anything spoken against god is a sin. and srt is god. so be careful and just let him rule cricket till he wants. respect ...........

  • Syed Ammar Saeed on July 19, 2012, 5:44 GMT

    I wonder why on earth has not noticed (pardon me if i am wrong) that despite all accolades won by Tendulkar, a tripple century has not been on his cricketing resume. His highest score 248 and that too against Bangladesh is a point his critics must be happy to mention in arguments. So at least there is much STILL to achieve. So this question may also be asked and a tripple ton may be demanded / expected as Kallis despite all his greatness had to endure comments about lack of a double century in his illustrious career which he finally achieved. So folks be prepraed to witness CONTINUED episode of Tendulkar saga if this missed milestone comes into notice of both Mr. Tendulkar or his fans.

  • Saad on July 19, 2012, 5:07 GMT

    Only well written. Nothing else in material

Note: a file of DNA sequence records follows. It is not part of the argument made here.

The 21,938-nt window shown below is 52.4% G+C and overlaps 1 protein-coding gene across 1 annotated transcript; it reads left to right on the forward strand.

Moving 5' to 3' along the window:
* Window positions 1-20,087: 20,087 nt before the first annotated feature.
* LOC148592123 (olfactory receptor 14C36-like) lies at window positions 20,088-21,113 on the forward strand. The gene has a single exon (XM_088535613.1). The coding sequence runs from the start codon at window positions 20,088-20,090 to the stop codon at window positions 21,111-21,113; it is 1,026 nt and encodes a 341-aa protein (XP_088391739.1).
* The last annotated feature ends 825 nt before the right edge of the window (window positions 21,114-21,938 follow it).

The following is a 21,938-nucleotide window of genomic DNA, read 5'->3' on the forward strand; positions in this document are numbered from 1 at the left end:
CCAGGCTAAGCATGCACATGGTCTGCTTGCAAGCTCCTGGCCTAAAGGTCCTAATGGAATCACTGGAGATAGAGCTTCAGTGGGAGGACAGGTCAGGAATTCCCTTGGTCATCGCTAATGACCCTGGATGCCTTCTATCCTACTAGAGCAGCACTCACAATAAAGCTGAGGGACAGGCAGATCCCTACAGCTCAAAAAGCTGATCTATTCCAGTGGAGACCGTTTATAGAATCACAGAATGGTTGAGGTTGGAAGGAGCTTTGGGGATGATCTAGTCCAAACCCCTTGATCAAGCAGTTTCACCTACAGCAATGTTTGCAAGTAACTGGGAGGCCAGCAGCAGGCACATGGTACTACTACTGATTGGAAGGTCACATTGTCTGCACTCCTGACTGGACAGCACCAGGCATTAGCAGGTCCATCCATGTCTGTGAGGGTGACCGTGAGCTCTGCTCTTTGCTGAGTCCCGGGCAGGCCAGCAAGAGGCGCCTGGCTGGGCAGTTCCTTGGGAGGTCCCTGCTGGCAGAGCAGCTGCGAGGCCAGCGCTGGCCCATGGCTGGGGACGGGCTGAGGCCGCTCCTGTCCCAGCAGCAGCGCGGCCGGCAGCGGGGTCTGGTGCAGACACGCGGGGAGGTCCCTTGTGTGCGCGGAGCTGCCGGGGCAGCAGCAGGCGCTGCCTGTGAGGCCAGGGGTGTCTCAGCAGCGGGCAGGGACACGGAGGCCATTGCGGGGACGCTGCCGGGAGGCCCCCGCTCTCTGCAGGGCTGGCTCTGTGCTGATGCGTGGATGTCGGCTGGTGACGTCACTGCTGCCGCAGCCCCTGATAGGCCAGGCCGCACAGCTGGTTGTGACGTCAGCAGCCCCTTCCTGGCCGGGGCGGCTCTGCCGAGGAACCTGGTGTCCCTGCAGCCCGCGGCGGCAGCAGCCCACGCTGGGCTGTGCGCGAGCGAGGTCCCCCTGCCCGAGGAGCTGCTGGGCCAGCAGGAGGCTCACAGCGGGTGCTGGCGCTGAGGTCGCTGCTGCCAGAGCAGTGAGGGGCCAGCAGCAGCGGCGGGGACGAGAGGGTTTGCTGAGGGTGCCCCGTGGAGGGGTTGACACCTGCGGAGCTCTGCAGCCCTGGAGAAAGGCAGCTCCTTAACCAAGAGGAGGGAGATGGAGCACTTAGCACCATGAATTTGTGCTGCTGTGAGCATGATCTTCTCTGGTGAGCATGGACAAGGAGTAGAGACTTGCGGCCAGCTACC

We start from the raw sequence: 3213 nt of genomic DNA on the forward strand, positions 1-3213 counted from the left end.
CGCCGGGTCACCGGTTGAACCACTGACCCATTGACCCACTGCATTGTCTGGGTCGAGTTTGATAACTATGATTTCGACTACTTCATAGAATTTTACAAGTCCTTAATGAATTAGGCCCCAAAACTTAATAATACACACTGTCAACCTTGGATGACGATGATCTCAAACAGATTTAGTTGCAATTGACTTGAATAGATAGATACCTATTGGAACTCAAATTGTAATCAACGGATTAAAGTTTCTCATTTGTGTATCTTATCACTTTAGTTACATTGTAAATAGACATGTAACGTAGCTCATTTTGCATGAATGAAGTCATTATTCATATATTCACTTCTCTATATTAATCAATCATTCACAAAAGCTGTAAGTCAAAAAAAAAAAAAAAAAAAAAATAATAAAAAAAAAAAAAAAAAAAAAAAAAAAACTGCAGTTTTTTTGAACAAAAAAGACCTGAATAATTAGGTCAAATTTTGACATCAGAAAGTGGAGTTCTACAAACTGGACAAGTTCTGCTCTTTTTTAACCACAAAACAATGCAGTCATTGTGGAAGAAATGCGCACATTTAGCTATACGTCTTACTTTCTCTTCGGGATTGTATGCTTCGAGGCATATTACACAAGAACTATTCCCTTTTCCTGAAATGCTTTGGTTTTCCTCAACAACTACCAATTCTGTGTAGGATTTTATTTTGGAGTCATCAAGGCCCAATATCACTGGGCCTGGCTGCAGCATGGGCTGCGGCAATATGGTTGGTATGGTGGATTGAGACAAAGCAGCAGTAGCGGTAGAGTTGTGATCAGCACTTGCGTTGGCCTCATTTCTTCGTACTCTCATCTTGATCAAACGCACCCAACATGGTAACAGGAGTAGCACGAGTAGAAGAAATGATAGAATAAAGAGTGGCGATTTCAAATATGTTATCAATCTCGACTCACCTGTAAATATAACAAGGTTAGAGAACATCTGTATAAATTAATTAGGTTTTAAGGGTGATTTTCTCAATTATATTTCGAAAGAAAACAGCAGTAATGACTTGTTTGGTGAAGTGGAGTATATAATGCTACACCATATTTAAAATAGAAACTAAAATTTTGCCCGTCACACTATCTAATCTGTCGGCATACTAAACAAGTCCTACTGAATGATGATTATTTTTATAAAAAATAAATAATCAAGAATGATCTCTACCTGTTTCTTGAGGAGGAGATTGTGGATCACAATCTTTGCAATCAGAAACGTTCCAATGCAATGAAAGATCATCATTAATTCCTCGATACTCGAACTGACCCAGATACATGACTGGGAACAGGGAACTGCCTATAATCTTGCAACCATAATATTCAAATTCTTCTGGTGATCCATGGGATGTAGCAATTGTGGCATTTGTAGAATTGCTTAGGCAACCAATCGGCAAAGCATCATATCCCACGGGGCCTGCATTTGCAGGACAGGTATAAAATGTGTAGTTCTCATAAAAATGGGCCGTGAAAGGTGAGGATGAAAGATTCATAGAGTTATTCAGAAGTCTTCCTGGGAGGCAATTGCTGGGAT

• Abdul Siddiqui on July 18, 2012, 18:49 GMT

    A well-written piece. I would agree that the media frenzy is a bit annoying, but I think that is perhaps the culture of today. This has less to do with cricket and more to do with the age of Kim Kardashian, William/Catherine's wedding and Shahrukh Khan. Perhaps, as fans of the gentleman's game, we wished for immunity from the new age of yellow journalism but, let's face it, even cricket can't be safe from this drivel.

  • Dashamlau Singh on July 18, 2012, 15:06 GMT

    Now, Now, Swaroop, Each of us are given only a certain amount of words to write and have published. Why don't you use it wisely?

  • Vimalan on July 18, 2012, 14:38 GMT